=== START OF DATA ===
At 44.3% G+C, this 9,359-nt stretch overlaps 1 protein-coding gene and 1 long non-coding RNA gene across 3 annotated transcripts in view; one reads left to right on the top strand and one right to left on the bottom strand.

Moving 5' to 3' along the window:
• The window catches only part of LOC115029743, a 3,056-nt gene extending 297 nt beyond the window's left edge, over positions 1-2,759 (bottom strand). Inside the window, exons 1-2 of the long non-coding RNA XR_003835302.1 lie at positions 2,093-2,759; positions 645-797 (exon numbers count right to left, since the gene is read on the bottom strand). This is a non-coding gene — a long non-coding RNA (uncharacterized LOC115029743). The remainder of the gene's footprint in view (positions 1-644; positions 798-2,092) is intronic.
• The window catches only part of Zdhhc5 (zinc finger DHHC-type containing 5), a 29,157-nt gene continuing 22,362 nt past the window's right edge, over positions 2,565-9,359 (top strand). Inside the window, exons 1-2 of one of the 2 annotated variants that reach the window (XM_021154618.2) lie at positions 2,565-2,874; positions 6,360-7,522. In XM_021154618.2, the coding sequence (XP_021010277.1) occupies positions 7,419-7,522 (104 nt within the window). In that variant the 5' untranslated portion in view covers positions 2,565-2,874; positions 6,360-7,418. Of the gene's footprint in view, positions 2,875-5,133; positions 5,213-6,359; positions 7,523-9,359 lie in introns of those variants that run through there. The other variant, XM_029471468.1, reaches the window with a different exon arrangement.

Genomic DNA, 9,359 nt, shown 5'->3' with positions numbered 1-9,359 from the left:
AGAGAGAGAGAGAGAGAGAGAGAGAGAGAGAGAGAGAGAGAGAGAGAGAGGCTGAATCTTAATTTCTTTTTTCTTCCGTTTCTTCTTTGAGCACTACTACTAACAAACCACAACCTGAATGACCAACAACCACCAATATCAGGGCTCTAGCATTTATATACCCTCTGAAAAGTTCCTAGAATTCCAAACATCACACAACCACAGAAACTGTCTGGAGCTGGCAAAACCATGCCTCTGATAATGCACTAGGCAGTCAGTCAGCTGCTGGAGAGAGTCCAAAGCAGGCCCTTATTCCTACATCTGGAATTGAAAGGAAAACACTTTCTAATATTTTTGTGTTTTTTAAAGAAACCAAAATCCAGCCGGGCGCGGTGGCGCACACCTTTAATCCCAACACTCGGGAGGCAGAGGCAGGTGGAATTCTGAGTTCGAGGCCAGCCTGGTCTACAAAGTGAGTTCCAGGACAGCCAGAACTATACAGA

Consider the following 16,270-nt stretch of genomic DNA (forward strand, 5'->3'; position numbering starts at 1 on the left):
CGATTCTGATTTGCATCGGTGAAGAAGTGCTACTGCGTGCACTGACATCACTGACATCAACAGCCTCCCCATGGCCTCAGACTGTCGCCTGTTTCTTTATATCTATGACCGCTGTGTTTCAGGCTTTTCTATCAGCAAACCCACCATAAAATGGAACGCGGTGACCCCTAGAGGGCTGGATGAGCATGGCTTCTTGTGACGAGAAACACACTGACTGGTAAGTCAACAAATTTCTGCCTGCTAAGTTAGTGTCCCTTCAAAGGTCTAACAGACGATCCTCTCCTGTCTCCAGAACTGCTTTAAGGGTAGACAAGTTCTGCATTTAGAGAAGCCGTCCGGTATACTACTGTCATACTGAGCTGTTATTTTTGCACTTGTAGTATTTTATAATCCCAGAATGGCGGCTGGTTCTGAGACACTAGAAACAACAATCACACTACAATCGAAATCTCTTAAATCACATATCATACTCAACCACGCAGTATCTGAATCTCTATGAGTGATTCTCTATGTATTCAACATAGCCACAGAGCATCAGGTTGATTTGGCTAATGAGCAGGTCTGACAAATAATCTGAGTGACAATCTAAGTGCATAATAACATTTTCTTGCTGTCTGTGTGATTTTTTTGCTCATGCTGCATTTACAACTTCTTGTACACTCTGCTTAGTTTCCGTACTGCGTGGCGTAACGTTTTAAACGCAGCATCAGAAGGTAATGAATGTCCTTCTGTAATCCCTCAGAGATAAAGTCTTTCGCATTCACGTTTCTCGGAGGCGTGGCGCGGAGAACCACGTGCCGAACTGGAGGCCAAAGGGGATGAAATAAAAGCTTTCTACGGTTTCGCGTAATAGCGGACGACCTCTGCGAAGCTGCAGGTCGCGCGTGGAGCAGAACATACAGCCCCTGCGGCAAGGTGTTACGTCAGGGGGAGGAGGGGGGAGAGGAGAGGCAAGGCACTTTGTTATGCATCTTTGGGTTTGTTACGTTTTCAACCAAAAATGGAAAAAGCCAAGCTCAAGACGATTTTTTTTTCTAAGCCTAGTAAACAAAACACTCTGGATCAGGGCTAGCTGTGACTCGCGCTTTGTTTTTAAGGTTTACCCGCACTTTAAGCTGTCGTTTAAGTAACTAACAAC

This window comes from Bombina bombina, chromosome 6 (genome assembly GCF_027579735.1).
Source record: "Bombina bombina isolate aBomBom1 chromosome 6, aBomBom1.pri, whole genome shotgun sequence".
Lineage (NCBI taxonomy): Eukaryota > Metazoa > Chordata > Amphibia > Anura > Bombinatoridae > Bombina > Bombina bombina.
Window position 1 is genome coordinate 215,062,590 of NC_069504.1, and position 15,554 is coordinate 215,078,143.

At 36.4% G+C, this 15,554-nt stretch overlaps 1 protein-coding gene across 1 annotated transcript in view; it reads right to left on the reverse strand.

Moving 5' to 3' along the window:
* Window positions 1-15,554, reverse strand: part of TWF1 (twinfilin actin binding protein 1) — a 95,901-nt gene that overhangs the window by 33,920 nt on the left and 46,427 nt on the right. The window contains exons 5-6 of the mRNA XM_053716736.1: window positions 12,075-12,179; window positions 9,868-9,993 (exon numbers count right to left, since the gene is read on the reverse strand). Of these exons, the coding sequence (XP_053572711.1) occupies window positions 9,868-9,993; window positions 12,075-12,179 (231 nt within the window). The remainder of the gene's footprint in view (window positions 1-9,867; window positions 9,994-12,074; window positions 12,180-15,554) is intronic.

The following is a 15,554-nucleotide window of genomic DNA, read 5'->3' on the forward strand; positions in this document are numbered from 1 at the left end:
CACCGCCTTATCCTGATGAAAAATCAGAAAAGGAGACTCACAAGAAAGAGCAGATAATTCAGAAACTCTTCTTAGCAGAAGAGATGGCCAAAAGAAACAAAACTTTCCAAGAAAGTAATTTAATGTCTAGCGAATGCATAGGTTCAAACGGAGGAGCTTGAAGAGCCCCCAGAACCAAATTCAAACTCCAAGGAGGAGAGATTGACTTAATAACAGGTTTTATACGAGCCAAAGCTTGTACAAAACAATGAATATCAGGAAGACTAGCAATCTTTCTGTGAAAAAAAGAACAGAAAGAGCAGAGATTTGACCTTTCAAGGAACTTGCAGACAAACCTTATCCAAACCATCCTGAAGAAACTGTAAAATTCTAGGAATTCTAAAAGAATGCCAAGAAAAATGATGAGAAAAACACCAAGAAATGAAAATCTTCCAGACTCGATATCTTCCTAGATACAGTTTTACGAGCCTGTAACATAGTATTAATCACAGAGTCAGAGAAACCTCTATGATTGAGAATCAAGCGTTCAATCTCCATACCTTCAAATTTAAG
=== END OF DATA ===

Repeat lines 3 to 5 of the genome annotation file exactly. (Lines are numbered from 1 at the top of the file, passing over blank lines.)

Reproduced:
• The window catches only part of LOC115029743, a 3,056-nt gene extending 297 nt beyond the window's left edge, over positions 1-2,759 (bottom strand). Inside the window, exons 1-2 of the long non-coding RNA XR_003835302.1 lie at positions 2,093-2,759; positions 645-797 (exon numbers count right to left, since the gene is read on the bottom strand). This is a non-coding gene — a long non-coding RNA (uncharacterized LOC115029743). The remainder of the gene's footprint in view (positions 1-644; positions 798-2,092) is intronic.
• The window catches only part of Zdhhc5 (zinc finger DHHC-type containing 5), a 29,157-nt gene continuing 22,362 nt past the window's right edge, over positions 2,565-9,359 (top strand). Inside the window, exons 1-2 of one of the 2 annotated variants that reach the window (XM_021154618.2) lie at positions 2,565-2,874; positions 6,360-7,522. In XM_021154618.2, the coding sequence (XP_021010277.1) occupies positions 7,419-7,522 (104 nt within the window). In that variant the 5' untranslated portion in view covers positions 2,565-2,874; positions 6,360-7,418. Of the gene's footprint in view, positions 2,875-5,133; positions 5,213-6,359; positions 7,523-9,359 lie in introns of those variants that run through there. The other variant, XM_029471468.1, reaches the window with a different exon arrangement.

Genomic DNA, 9,359 nt, shown 5'->3' with positions numbered 1-9,359 from the left: